Energy-hungry data centers are quietly moving into cities

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When you think of data centers, you probably picture a massive server farm in a rural area where electricity is cheap and tax breaks abound. Big tech companies like Google, Amazon Web Services, Microsoft and Meta have built millions of square feet worth of server space in places like Northern Virginia or Hillsboro, Oregon. However, in order to reduce delay times, companies are now increasingly weaving nodes in their network into the fabric of cities. For example, the One Wilshire building in Los Angeles, which used to house a network of law firms, now monitors a third of all Internet traffic between the US and Asia.

To the uninitiated, these urban physical internet hubs probably don’t look like much at all. And that’s intentional. Equinix, the largest owner of colocation data centers with 10.9% of the global market, operates data centers that are generally not meant to be conspicuous. In Dallas, the company owns a sprawling industrial building just outside of downtown that doubles as a data center hub and the headquarters of a for-profit college. In Tokyo, most of its operations take place on different floors within the city’s sea of ​​skyscrapers, “so you wouldn’t even notice it’s there,” says Jim Poole, the company’s vice president of business development. In Sydney, Australia, Equinix is ​​building a new data center in an expressionist style not dissimilar to that of the city’s famous Opera House. And around one of its Amsterdam facilities, Equinix dug a moat — less for security reasons, Poole says, than to blend the building into its surroundings, given that Amsterdam is a city of canals. “Most of the time, people are actually trying to make their buildings fit the environment,” he says, adding that local regulators sometimes even require it.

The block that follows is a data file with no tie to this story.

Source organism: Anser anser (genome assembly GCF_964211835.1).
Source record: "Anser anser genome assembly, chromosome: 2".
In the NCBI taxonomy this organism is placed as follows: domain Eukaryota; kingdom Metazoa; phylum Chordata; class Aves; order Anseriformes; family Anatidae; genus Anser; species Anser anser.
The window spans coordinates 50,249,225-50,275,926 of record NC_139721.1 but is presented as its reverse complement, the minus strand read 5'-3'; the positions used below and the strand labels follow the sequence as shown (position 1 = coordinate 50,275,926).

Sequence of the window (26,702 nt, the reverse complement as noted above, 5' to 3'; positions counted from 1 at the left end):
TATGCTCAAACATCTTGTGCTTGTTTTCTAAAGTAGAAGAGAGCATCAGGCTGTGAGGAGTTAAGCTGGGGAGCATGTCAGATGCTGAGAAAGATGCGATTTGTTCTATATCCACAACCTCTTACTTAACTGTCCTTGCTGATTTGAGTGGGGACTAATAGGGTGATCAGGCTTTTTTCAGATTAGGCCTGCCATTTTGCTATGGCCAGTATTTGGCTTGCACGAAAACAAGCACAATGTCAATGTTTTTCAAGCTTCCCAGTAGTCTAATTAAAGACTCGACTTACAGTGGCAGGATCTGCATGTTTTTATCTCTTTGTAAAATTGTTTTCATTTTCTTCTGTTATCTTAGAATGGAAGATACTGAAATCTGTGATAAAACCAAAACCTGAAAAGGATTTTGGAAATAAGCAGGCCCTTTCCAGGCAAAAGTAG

Demand for such facilities, especially in metropolitan areas, is growing rapidly: last year, colocation data center spending increased by 11.7%. The biggest cloud companies are not far behind. Amazon Web Services has pushed shrunken data centers it calls Local Zones near larger population areas; So far they have been placed in 32 cities across the US. The trend has even sparked interest from Walmart, which may soon begin renting out portions of its superstores to host data centers for third-party companies.

One explanation for the high demand, Poole says, is that consumers themselves have changed. As more of our lives have gone online, “people’s tolerance for latency has continued to drop,” he says. The main drivers are those applications where a millisecond delay can prove critical: you might not notice a quarter-second delay on Netflix, but you certainly will if you use an online sports betting app, trade stocks or participate in a multiplayer game like Fortnite.

For example, companies like Google, Amazon and Microsoft are embracing cloud gaming, where games are streamed over the internet without a console or phone providing processing power. But many popular games, like first-person shooters, “require very fast response times and therefore really fast connectivity,” says Jabez Tan, research director at Structure Research. And such games don’t work on a streaming service without the help of a large number of data centers.

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